Defining Historic Preservation
The first document prepared by the County of Sonoma on preserving historic resources is "Historic Preservation Program: Sonoma County General Plan Technical Report" dated August 1976, which defines historic preservation by explaining the basis for it, what it really encompasses, and its value to County communities:
"In recent years the scope of historic preservation has expanded to protect remnants of what has happened in the lives and development of a people or society, whether it be at the national, state, or local level. At the local level, historic preservation can be applied to assist communities in the understanding and protection of their special heritage.
The Sonoma County landscape contains many unique features that make it an outstanding part of the California landscape. The great variety of landscapes found within Sonoma County have provided the setting for a wide range of economic and cultural activities throughout its history. The result is a landscape fabric of rich historical texture, an integral part of the environment needing understanding and protection.
Historic preservation is more than just preserving sites and structures associated with the lives of national patriots, statesmen, and other heroes of past eras; historic preservation encompasses more than Sonoma County’s Fort Ross, Petaluma Adobe, or Vallejo’s Lachyra Montis Home. It is more than just saving old buildings, putting them to practical use, if appropriate, and establishing criteria for creating an historic district so that the traditional design fabric of a community is sustained. In many instances, particularly in the conservation of structures, it makes good sense to rehabilitate buildings or to readapt old structures to new uses.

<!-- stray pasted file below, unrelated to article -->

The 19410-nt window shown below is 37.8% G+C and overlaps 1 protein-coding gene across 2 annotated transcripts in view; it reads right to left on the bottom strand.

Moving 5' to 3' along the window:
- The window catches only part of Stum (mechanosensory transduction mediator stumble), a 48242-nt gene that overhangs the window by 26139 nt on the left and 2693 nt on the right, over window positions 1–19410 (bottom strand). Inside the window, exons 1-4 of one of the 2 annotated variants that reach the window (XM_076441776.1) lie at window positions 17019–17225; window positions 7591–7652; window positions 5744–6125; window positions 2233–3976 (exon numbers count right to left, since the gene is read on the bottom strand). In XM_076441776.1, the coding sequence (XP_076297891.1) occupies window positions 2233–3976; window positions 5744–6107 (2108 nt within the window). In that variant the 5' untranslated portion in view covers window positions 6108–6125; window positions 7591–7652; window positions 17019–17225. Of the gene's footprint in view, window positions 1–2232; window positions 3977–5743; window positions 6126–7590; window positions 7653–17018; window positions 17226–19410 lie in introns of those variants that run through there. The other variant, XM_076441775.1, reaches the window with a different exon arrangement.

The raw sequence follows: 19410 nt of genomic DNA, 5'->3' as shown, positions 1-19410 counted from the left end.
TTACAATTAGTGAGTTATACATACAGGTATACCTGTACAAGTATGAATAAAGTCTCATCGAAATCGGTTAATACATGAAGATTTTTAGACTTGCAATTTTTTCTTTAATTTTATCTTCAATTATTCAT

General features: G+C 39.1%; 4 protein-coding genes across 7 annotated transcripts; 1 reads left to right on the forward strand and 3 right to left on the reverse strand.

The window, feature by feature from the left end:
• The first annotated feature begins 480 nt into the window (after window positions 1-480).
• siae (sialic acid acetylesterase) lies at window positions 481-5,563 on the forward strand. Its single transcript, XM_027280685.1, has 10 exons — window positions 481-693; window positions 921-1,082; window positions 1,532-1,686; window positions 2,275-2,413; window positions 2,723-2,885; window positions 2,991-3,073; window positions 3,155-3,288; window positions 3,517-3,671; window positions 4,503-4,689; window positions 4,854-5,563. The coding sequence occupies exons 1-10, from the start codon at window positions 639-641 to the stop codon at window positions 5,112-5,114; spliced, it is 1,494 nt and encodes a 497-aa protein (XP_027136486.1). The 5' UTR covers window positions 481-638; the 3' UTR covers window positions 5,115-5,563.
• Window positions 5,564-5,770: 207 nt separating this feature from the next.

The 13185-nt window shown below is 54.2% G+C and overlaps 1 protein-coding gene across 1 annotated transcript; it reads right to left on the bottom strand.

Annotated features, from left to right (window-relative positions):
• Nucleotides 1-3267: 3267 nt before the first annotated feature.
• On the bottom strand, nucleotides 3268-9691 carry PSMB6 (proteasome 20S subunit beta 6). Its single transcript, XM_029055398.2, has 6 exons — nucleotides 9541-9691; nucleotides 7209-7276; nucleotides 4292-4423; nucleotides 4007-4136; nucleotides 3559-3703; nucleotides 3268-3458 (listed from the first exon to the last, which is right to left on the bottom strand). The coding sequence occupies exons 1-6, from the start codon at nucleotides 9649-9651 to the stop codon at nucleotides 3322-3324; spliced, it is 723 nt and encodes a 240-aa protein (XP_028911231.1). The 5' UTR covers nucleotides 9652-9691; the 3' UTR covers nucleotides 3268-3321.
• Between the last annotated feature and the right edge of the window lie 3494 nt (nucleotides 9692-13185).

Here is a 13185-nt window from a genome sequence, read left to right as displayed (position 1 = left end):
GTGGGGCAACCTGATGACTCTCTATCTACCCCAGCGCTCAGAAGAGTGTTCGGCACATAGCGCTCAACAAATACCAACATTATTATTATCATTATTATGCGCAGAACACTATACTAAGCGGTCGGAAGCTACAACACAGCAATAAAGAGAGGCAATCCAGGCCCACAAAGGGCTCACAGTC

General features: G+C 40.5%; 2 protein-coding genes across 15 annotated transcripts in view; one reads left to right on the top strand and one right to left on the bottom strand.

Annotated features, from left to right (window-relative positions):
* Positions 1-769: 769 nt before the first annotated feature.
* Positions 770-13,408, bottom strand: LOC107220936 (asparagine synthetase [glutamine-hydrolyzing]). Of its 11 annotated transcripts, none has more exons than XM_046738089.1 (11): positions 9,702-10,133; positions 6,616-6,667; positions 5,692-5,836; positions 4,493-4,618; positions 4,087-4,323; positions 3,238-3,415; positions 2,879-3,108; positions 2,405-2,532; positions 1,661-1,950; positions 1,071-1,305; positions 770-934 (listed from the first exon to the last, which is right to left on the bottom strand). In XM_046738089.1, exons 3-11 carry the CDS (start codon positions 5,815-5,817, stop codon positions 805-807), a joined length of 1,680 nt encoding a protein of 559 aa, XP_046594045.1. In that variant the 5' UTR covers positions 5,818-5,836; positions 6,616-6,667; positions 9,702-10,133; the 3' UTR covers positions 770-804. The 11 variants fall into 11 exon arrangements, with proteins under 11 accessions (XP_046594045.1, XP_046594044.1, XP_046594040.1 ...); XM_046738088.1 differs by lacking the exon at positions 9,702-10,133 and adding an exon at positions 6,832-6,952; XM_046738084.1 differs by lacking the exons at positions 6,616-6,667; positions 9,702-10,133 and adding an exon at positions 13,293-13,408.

A fundamental basis for historic preservation is that the retention of the best of the past serves as a constant reminder of our heritage and development. Identity and pride are strengthened when a community’s history is interwoven with its developing fabric. The value of preservation, therefore, can be measures in economic as well as social terms."
The Beginning of Historic Preservation in the County
Historic District Zoning Ordinance
In 1973 the Board of Supervisors received a request by petition from 22 Freestone property owners to establish an Historic District in Freestone, and to designate specific individual buildings as an Historic Structure contributory to the Historic District, similar to the State of California historic preservation program. However, at the time a zoning classification for Historic District did not exist in the County Zoning Ordinance.
On April 23, 1974, the County established a program and administrative procedures for designating Historic Landmarks and Historic Districts through “Historic District” (HD) zoning under the Historic Zoning Ordinance (Ordinance No.1768), which also established the Sonoma County Landmarks Commission.
"Article XXVI(A). Historic Districts.